Agency Wellbeing Census: Just 3% of UK agencies haven’t switched to remote or hybrid work
The Drum’s Agency Wellbeing Census reveals the state of hybrid working at agencies across Britain.
The Drum released the findings of its Agency Wellbeing Census this week / The Drum
Looking back, it’s hard to imagine why we put ourselves through it.
The queues for buses spent underneath a downpour. The hours spent stood on rush-hour trains watching summer expire. The evenings spent behind the wheel in traffic, eyes and knuckles tired.
Before the pandemic Londoners spent an average of 84 minutes a day on their way to and from work, while their neighbors in the south east of England took 75 minutes. Those minutes weren’t spent happily – according to a 2019 survey from Lloyds Banking Group and YouGov, workers in the agency capital of the UK and Europe were the unhappiest professional travelers in the country.
Covid offered most of us the chance to change how we begin our working days. But even as hybrid work schedules have developed, it's unclear whether an industry-wide status quo has emerged. And differences of opinion between employers and staff still exist, as revealed by a recent Microsoft study that found major differences in estimations of remote working productivity.
How many agencies have gone hybrid?
The Drum’s Agency Wellbeing Census, a survey of over 200 agencies across the country, attempted to surmise the state of hybrid and remote working.
According to our research, 84.7% of agencies surveyed have adopted a hybrid working approach to professional life, allowing staff to split their time between home and the office. The remaining businesses had either gone primarily remote (12.2%) or had stuck to their pre-pandemic, office-based setup (3%).
That suggests the vast majority of agencies in the UK operate entirely on hybrid work schedules, a huge change to have taken place in less than three years.
According to James Smith, managing director of The Kite Factory, tells The Drum his company’s weeks spent in the office are a thing of the past.
“The pandemic caught us all off guard, forcing us into remote working and for many, marking the end of the 5-day office workweek,” he says.
“Two and a half years on, we’ve found that hybrid working not only allows us to remain cautious around the unpredictability of Covid, it also establishes an efficient, creative and dynamic work environment, promoting productivity through flexible working and allowing for a more healthy work-life balance.”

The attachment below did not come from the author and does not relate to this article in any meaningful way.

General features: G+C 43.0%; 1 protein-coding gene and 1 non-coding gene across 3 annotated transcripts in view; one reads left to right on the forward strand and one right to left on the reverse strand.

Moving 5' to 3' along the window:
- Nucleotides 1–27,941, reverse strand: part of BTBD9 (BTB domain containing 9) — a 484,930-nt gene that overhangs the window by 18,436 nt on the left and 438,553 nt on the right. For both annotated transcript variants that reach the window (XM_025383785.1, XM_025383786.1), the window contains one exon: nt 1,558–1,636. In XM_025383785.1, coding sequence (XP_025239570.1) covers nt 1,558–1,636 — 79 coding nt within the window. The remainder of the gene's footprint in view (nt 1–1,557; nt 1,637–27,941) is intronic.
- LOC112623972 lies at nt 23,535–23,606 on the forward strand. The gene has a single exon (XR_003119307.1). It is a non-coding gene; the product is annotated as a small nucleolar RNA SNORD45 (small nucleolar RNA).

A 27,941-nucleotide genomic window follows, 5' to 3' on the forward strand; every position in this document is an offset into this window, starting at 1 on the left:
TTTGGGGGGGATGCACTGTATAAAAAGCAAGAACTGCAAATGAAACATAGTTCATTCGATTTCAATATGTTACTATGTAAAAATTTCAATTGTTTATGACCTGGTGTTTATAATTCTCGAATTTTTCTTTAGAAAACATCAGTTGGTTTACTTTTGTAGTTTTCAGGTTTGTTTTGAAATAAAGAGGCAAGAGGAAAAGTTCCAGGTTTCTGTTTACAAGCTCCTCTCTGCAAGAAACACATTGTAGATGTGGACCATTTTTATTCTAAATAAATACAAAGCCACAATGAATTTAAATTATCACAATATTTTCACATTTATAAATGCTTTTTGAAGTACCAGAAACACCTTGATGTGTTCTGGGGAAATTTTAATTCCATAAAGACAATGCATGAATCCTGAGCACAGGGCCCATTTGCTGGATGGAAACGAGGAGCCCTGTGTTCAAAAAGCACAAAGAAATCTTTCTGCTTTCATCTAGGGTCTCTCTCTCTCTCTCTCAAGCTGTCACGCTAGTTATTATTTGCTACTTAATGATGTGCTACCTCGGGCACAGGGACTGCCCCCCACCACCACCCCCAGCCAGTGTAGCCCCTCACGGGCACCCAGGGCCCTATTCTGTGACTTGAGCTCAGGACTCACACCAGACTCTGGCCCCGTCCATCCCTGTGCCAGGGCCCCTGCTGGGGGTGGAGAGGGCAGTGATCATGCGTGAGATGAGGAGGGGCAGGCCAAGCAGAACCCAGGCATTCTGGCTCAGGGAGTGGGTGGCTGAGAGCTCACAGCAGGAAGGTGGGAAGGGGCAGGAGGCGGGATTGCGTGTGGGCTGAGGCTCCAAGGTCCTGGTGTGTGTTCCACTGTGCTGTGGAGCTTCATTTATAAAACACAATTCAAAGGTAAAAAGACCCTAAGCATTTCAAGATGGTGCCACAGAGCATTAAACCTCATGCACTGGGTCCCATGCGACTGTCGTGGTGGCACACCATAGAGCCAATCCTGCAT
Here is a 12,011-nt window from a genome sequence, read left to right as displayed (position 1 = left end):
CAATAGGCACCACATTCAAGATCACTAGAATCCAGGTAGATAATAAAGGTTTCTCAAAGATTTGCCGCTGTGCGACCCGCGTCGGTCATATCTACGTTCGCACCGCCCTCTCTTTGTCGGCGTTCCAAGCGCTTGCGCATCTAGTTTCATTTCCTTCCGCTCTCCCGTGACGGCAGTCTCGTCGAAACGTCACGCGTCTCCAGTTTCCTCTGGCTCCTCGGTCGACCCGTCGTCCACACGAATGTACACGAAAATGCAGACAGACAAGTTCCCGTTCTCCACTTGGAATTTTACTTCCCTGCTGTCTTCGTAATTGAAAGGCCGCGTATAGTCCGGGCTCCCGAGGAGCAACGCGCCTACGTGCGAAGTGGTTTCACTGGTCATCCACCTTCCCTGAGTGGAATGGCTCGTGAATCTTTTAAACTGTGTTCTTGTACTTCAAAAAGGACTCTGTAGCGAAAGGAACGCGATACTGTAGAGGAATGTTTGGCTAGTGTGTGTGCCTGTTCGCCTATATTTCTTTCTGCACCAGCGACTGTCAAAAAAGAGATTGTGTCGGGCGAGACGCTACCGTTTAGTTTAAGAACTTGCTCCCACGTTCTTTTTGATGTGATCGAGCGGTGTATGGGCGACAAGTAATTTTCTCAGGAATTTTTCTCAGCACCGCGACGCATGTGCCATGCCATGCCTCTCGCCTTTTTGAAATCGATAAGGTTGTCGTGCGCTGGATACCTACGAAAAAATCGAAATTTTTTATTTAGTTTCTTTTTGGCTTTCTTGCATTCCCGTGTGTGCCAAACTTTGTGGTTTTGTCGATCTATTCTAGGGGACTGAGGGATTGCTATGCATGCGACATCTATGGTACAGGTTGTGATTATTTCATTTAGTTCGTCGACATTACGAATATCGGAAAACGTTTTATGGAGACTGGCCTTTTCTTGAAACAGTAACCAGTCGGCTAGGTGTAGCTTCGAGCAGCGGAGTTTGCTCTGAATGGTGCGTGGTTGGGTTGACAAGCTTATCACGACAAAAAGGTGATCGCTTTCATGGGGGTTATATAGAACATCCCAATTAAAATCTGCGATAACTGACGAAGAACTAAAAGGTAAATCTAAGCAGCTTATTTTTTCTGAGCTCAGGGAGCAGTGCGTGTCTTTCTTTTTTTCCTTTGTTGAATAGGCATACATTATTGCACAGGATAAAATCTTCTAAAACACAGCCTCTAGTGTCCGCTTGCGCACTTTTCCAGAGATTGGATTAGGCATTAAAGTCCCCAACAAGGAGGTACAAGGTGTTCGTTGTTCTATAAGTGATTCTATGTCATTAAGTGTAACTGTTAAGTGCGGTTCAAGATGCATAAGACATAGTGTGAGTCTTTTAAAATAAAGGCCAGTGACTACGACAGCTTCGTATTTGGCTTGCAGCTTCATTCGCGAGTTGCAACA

Are agencies supporting staff with the costs of hybrid?
With energy costs for households higher this year, there’s a higher price to working from home than in 2021 and 2020. Depending on where they are in the country, some staff may find themselves returning to the office as a money-saving measure, since they'll be able to reduce their energy usage.
According to our survey, most agencies have been helping staff meet at least some of the costs of working at home. 78.7% of agencies have assisted with WFH costs since the beginning of the pandemic. In fact, we found that smaller agencies were likelier to help out.
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But the time spent traveling into the workplace for the time spent there isn’t yet considered part of ’work-time’, despite the fact many commuting agency staff could be using their time in traffic or waiting for the Tube to answer emails or respond to overnight issues.
89.8% of agencies told The Drum that they didn’t consider commuting time part of staff's working hours and therefore didn’t include it in their paid time for the company.
That's an issue for the few agencies mandating workers attend in person by default. A YouGov survey of British commuters back in April found almost 70% would agree to return to the office full-time if their employer covered the costs of doing so – were agencies to support staff through a time of rising personal costs they might make themselves more attractive career destinations.
Public transport isn’t the only means of getting to work, of course. 73.1% of agencies surveyed offer staff a cycle-to-work scheme, for example. But the company car appears to have died off as a corporate perk – just 9.6% of agencies offer one to employees. That’s in line with the rest of corporate Britain – the HMRC reported less than 900,000 people in the UK use a company car at all, a major fall on previous years.